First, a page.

Red Sox closer Dick Drago retired the Dodgers in order in the bottom half of the eighth, and Boston staged another uprising in the ninth with a two-out double by Dwight Evans. The Dodgers opted to intentionally walk Rico Petrocelli to go after Boston shortstop Rick Burleson. The move paid off as Rautzhan retired him on a grounder to second.

Reggie Smith's game-winning blast was his third dinger of the playoffs and allowed Lance Rautzhan to pick up his third win of the postseason. Rautzhan has become a weapon out of the Dodger bullpen tossing 4.2 scoreless innings. Smith has also had a tremendous postseason batting .458 and is now tied for the team lead in homers with Steve Garvey and Dusty Baker. 

This loss had to have left the Red Sox feeling this was a comeback victory opportunity that they let slip away, squandering two chances in the eighth and ninth to tack on runs.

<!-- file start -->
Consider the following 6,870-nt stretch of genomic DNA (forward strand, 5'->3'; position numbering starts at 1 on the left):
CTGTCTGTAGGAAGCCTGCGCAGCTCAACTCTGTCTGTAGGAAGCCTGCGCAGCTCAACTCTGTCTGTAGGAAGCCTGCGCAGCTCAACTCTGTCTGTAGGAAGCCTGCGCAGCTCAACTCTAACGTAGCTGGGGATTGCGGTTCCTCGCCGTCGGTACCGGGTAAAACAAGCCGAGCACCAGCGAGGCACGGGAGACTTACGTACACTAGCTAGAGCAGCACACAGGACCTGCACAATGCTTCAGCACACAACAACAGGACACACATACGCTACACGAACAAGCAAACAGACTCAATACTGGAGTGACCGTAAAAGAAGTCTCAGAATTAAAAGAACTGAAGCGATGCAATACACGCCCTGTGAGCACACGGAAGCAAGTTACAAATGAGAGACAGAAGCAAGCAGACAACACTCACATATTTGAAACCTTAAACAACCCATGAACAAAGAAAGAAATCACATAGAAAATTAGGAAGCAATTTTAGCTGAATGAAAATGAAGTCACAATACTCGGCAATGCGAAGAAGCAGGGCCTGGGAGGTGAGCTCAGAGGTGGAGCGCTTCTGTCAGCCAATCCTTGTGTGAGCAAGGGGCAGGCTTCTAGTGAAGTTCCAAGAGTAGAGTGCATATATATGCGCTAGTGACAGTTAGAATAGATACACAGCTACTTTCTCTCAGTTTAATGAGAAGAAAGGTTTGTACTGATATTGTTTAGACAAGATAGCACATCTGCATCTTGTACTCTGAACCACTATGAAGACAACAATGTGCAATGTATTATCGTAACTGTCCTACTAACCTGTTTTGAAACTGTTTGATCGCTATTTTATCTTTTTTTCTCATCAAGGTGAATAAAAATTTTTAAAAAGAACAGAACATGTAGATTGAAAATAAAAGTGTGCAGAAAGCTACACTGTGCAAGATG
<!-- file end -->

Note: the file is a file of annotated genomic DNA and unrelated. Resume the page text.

The series now shifts to Fenway Park for Game 3. The probable pitchers for the games in Boston are featured below the scorecard and game highlights. For a summary of Game 1, click here.

Sensational 70s World Series - Probable Pitchers

Game 3 - Fenway Park 

Regular Season
Rick Wise (15-13), 3.35   vs   Don Sutton (12-8), 3.73 

Game 4 - Fenway Park 

Regular Season
Reggie Cleveland (11-6), 3.48   vs   Doug Rau (13-7), 2.38

Game 5 - Fenway Park 

Regular Season
Luis Tiant (15-9), 3.47   vs   Burt Hooten (15-5), 3.44